Love is a captivating journey that takes us through exhilarating highs and challenging lows. Within the realm of relationships, understanding the intricate dance between partners is essential for fostering healthy connections. One concept that sheds light on this dynamic interplay, that comes from Emotional Focused Therapy (EFT), is the fascinating roles of the Demander and Withdrawer in relationships. Over the next few weeks we will be unravelling their complexities and offering insights into how you can build stronger emotional bonds with your partner.

Imagine a scenario where one partner feels a strong urge to seek closeness, emotional validation, and reassurance. This partner is often labelled as the “Demander”.

Craving emotional intimacy, the Demander yearns for deep emotional connection, desiring a sense of closeness and security within the relationship. They often take the lead in initiating conversations and activities to bridge the perceived emotional distance. The Demander may harbor deep-seated fears of being abandoned or rejected, leading them to seek reassurance and attention from their partner.

The intensity of the Demander’s emotional needs can be overwhelming for both themselves and their partner, sometimes leading to emotional exhaustion. Their fear of rejection may cause them to become anxious, clingy, or possessive, inadvertently pushing their partner away. The Demander may struggle with regulating their emotions independently, relying heavily on their partner for emotional support.

Contrasting the Demander, the Withdrawer seeks emotional distance in order to protect their sense of autonomy and manage anxiety. They may feel overwhelmed by the Demander’s emotional demands and need space to process their own feelings before reconnecting.

The Withdrawer values their independence and personal space, often needing time alone to process emotions and to recharge. They may avoid conflicts or intense emotional discussions to reduce discomfort, seeking to maintain a sense of peace within the relationship. The Withdrawer may have a deep-seated fear of being overwhelmed or engulfed by their partner’s emotional intensity.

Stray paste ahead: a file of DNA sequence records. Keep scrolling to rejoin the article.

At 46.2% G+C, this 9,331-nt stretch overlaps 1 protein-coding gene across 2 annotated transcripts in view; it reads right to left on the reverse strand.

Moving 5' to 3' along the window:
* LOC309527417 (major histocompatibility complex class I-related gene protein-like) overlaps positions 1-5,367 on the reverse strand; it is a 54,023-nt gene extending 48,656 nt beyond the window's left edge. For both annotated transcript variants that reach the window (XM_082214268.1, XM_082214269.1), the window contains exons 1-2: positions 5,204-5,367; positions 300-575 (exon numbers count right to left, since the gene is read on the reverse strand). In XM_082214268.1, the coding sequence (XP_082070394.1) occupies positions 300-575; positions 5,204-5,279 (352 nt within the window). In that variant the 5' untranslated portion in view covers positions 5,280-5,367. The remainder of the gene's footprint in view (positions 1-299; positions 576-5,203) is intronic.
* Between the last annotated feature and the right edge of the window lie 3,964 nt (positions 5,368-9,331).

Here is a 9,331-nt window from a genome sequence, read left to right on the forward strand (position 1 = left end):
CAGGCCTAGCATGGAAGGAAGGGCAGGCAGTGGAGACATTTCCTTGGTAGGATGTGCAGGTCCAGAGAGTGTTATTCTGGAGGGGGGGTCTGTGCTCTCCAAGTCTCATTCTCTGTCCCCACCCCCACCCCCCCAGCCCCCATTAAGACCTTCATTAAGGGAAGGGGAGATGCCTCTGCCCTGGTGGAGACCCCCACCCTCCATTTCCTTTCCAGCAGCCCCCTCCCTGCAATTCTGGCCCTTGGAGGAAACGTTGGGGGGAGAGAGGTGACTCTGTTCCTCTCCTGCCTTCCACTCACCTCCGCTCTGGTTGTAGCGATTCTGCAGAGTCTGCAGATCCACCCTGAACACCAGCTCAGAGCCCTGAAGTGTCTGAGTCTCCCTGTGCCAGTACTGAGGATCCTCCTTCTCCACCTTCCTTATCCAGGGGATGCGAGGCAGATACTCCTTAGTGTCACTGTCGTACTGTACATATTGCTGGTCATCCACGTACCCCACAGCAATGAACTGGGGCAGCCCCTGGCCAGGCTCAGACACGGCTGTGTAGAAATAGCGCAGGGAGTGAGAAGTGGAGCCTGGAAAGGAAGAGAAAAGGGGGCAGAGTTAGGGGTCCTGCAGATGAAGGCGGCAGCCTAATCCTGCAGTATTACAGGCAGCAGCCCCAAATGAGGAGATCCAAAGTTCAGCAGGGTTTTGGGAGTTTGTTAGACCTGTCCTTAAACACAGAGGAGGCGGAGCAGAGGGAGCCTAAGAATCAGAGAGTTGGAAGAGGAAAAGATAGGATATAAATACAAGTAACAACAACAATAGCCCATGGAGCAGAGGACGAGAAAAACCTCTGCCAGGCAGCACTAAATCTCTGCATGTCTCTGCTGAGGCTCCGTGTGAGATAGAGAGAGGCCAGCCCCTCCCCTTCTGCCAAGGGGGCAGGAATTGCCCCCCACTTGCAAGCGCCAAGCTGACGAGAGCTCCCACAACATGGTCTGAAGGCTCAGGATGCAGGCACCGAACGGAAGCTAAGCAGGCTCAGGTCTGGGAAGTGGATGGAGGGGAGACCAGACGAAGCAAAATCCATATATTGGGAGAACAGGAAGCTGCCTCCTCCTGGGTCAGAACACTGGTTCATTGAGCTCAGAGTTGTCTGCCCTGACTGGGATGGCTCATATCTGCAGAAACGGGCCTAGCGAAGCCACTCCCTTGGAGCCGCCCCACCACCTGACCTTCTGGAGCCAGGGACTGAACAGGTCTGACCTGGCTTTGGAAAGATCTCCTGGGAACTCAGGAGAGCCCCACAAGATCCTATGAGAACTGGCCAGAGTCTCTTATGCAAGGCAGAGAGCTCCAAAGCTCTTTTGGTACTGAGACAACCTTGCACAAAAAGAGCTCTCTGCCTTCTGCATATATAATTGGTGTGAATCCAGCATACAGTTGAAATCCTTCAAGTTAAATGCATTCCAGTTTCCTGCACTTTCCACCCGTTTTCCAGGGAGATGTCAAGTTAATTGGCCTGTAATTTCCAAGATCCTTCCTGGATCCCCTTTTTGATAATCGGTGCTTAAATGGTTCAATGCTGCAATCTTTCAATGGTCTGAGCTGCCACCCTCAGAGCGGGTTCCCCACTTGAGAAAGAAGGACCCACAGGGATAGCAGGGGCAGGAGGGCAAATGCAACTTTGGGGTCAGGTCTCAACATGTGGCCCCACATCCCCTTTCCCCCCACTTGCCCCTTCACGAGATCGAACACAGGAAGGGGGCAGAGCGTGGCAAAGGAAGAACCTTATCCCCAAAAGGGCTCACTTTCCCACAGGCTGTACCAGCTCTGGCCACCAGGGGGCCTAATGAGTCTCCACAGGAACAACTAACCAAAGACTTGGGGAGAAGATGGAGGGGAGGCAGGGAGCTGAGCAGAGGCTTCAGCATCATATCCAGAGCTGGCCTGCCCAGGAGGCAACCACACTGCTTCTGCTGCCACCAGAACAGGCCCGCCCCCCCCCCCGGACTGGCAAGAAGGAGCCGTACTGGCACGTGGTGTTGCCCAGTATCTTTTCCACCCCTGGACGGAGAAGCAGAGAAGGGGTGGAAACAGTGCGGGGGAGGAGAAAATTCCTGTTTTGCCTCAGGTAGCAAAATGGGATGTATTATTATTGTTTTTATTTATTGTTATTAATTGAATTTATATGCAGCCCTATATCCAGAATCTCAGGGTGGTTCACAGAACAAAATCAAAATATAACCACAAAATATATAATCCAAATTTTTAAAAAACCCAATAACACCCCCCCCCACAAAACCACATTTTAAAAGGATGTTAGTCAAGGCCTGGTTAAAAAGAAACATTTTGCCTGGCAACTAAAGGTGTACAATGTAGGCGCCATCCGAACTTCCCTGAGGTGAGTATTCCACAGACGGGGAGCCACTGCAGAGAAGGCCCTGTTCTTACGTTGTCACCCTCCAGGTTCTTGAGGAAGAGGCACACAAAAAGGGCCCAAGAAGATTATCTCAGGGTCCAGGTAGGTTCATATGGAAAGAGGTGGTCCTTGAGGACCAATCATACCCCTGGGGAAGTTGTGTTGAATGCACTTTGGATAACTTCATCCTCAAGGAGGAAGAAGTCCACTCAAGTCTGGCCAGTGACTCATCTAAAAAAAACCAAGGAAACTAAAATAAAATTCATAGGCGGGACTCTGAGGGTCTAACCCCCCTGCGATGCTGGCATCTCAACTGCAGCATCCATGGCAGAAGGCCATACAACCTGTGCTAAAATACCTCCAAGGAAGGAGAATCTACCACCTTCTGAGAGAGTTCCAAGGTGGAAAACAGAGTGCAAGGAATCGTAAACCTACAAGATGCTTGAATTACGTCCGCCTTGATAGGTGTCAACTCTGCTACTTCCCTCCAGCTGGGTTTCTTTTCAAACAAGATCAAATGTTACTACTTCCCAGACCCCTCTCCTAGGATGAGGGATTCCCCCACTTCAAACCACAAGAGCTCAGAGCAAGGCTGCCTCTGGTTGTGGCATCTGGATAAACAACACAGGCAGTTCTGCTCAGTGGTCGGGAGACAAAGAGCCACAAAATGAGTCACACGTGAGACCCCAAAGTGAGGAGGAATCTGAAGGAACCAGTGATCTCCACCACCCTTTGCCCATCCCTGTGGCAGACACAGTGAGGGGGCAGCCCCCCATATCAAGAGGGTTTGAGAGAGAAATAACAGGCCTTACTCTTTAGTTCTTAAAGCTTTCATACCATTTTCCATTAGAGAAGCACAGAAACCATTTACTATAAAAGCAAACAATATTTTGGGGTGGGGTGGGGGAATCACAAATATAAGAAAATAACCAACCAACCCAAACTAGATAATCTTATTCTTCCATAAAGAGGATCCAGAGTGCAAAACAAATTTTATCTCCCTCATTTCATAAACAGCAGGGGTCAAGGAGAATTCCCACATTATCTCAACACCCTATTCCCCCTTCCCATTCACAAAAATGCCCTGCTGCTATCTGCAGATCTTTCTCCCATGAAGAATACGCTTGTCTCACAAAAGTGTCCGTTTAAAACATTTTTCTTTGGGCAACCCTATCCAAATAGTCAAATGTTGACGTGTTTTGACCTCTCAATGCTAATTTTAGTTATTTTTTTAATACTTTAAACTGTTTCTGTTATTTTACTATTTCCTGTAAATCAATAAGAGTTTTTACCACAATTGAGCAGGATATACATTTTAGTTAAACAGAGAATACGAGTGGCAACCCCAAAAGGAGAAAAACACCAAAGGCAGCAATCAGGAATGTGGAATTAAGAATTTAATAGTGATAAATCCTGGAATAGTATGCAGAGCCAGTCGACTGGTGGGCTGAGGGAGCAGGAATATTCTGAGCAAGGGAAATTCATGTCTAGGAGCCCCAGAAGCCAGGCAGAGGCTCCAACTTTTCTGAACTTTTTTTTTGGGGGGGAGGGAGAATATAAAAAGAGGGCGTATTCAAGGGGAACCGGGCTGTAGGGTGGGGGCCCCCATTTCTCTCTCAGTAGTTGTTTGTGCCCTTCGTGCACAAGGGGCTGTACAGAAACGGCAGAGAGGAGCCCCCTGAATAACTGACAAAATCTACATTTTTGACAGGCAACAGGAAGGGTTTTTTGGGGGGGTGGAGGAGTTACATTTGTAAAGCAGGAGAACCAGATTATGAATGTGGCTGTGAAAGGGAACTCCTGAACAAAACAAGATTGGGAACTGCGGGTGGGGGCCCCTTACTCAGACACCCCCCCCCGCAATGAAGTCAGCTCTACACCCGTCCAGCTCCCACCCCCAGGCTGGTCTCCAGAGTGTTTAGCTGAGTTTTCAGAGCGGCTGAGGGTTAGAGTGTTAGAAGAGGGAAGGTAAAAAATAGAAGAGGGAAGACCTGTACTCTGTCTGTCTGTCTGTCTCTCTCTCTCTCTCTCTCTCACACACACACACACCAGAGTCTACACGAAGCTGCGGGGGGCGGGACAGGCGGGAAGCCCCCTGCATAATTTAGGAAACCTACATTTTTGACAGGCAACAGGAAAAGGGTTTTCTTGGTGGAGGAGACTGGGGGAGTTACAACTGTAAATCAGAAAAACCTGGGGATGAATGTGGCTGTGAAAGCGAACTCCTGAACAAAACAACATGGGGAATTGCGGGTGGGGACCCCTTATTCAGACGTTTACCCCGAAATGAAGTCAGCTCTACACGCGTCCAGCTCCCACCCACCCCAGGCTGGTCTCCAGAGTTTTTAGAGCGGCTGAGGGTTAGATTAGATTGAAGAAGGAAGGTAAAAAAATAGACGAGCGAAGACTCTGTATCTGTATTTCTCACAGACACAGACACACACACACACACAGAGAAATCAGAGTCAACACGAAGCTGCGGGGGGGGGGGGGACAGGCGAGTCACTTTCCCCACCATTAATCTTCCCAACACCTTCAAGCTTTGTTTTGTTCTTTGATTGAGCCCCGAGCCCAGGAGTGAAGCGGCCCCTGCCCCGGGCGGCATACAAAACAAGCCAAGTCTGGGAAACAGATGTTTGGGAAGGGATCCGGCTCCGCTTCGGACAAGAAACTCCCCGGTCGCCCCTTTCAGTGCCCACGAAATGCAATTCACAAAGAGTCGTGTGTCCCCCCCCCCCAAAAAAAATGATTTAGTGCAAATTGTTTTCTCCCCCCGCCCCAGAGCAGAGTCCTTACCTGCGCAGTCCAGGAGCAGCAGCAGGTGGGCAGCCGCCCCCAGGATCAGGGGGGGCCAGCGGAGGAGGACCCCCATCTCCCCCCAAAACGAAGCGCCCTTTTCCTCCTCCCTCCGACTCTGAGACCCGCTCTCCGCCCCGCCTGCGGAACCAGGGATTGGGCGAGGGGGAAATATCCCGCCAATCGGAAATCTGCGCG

Challenges for the Withdrawer can include their need for space and emotional distance leading to their partner feeling neglected or emotionally disconnected. The Withdrawer’s need for autonomy might be misinterpreted as indifference or lack of care by the Demander, leading to misunderstandings. They may find it challenging to express their feelings openly and vulnerably, as they are more accustomed to internalizing and managing emotions independently.

In many relationships, the Demander and Withdrawer engage in a dance that perpetuates their respective roles, often leading to cycles of frustration and misunderstanding. The Demander’s pursuit triggers the Withdrawer’s withdrawal, creating a self-reinforcing pattern that can erode the relationship over time.

Other dances may involve Demander and Demander or Withdrawer and Withdrawer, none of them fun.

Understanding the dynamics of the Demander and Withdrawer can help us navigate the intricacies of our relationships more effectively. Emotional Focused Therapy provides valuable insights into the needs, fears, and behaviours of these roles, guiding us toward building stronger emotional connections and fostering a love that thrives on understanding, empathy, and mutual growth. By embracing vulnerability, engaging in open communication we can break free from the demand-withdrawal dance or any other negative cycle and forge a path toward greater love, fulfillment  and connection in our relationships. Remember it’s the cycle that is causing the pain, not the partner.

Are you a Demander or a Withdrawer? Test yourself with this exercise from Dr Sue Johnson’s Hold Me Tight Workbook.

Lee Beaton Psychotherapy Couples Counsellor

Lee Beaton
Relationship Counsellor

Lee Beaton is an accredited Gestalt Psychotherapist; an accredited Awakening Joy Facilitator; a qualified practitioner in the evidence-based EFT with couples, and in The Richards Trauma Process (TRTP). Her approach is based on the latest advances in working with trauma, therapeutic change and neuroplasticity, and in particular how compassion and gratitude can be used to rewire the body and the brain.

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Please call Lee on 0491 638 124 to discuss further or make a booking.